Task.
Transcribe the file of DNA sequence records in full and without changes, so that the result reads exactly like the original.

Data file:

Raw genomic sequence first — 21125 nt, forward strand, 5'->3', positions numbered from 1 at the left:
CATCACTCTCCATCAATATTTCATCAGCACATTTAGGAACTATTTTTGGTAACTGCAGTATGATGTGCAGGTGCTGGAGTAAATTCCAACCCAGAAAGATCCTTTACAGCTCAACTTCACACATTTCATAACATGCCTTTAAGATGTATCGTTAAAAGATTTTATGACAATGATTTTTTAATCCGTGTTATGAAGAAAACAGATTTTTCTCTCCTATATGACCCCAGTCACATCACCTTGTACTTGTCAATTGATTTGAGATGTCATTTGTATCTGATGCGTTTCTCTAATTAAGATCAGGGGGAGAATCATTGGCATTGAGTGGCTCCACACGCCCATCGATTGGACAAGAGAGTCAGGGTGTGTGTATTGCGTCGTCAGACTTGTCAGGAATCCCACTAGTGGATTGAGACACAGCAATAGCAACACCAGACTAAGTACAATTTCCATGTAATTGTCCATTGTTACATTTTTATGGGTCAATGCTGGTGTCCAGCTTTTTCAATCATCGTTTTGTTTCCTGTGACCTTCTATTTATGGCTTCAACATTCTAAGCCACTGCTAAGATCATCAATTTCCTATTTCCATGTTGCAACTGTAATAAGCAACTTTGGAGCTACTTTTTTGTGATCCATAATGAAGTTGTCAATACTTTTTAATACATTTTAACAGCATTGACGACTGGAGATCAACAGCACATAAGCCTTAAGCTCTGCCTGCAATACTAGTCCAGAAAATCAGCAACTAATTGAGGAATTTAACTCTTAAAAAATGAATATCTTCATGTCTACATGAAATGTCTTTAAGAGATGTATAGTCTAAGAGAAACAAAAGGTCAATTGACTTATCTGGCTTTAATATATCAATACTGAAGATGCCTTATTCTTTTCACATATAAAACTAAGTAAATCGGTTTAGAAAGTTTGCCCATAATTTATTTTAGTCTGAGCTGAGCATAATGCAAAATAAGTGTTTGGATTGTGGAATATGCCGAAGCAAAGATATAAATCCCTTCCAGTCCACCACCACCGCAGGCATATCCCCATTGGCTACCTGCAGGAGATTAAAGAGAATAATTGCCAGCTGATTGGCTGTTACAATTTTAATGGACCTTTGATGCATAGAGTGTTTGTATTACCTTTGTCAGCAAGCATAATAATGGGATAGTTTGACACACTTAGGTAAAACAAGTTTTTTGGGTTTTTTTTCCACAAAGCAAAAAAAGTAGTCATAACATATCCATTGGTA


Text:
Raw genomic sequence first — 21125 nt, forward strand, 5'->3', positions numbered from 1 at the left:
CATCACTCTCCATCAATATTTCATCAGCACATTTAGGAACTATTTTTGGTAACTGCAGTATGATGTGCAGGTGCTGGAGTAAATTCCAACCCAGAAAGATCCTTTACAGCTCAACTTCACACATTTCATAACATGCCTTTAAGATGTATCGTTAAAAGATTTTATGACAATGATTTTTTAATCCGTGTTATGAAGAAAACAGATTTTTCTCTCCTATATGACCCCAGTCACATCACCTTGTACTTGTCAATTGATTTGAGATGTCATTTGTATCTGATGCGTTTCTCTAATTAAGATCAGGGGGAGAATCATTGGCATTGAGTGGCTCCACACGCCCATCGATTGGACAAGAGAGTCAGGGTGTGTGTATTGCGTCGTCAGACTTGTCAGGAATCCCACTAGTGGATTGAGACACAGCAATAGCAACACCAGACTAAGTACAATTTCCATGTAATTGTCCATTGTTACATTTTTATGGGTCAATGCTGGTGTCCAGCTTTTTCAATCATCGTTTTGTTTCCTGTGACCTTCTATTTATGGCTTCAACATTCTAAGCCACTGCTAAGATCATCAATTTCCTATTTCCATGTTGCAACTGTAATAAGCAACTTTGGAGCTACTTTTTTGTGATCCATAATGAAGTTGTCAATACTTTTTAATACATTTTAACAGCATTGACGACTGGAGATCAACAGCACATAAGCCTTAAGCTCTGCCTGCAATACTAGTCCAGAAAATCAGCAACTAATTGAGGAATTTAACTCTTAAAAAATGAATATCTTCATGTCTACATGAAATGTCTTTAAGAGATGTATAGTCTAAGAGAAACAAAAGGTCAATTGACTTATCTGGCTTTAATATATCAATACTGAAGATGCCTTATTCTTTTCACATATAAAACTAAGTAAATCGGTTTAGAAAGTTTGCCCATAATTTATTTTAGTCTGAGCTGAGCATAATGCAAAATAAGTGTTTGGATTGTGGAATATGCCGAAGCAAAGATATAAATCCCTTCCAGTCCACCACCACCGCAGGCATATCCCCATTGGCTACCTGCAGGAGATTAAAGAGAATAATTGCCAGCTGATTGGCTGTTACAATTTTAATGGACCTTTGATGCATAGAGTGTTTGTATTACCTTTGTCAGCAAGCATAATAATGGGATAGTTTGACACACTTAGGTAAAACAAGTTTTTTGGGTTTTTTTTCCACAAAGCAAAAAAAGTAGTCATAACATATCCATTGGTA